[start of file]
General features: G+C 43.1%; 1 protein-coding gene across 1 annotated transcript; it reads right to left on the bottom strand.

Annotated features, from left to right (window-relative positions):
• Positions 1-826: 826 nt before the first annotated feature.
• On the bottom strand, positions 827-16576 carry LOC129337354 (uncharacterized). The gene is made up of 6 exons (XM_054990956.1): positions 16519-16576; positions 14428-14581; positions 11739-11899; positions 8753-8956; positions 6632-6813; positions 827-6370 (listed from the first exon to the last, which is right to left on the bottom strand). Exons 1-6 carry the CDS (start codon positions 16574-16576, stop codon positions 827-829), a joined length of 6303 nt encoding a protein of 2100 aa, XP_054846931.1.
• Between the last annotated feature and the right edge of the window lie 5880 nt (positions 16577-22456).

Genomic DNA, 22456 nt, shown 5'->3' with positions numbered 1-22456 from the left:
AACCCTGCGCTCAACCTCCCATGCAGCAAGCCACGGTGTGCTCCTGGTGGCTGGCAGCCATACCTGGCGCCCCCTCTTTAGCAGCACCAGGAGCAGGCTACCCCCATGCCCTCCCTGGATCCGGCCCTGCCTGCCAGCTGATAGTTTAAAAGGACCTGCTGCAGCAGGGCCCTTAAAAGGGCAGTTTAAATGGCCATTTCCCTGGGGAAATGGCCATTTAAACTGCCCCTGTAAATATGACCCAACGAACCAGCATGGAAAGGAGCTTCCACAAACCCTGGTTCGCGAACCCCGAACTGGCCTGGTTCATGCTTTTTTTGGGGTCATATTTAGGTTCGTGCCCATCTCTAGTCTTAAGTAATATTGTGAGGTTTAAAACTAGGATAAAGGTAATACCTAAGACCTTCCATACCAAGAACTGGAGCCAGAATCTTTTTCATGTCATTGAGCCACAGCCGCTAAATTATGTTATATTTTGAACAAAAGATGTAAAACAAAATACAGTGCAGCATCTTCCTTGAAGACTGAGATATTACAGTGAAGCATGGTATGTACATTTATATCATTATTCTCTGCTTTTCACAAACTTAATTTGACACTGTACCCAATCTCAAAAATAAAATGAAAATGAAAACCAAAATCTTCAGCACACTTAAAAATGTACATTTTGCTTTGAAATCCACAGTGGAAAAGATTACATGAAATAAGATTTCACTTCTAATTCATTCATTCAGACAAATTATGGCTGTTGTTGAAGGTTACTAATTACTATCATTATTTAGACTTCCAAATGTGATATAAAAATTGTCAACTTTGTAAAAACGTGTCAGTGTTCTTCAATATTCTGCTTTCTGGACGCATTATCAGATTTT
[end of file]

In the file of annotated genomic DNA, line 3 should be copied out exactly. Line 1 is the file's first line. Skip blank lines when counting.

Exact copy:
• Positions 1-826: 826 nt before the first annotated feature.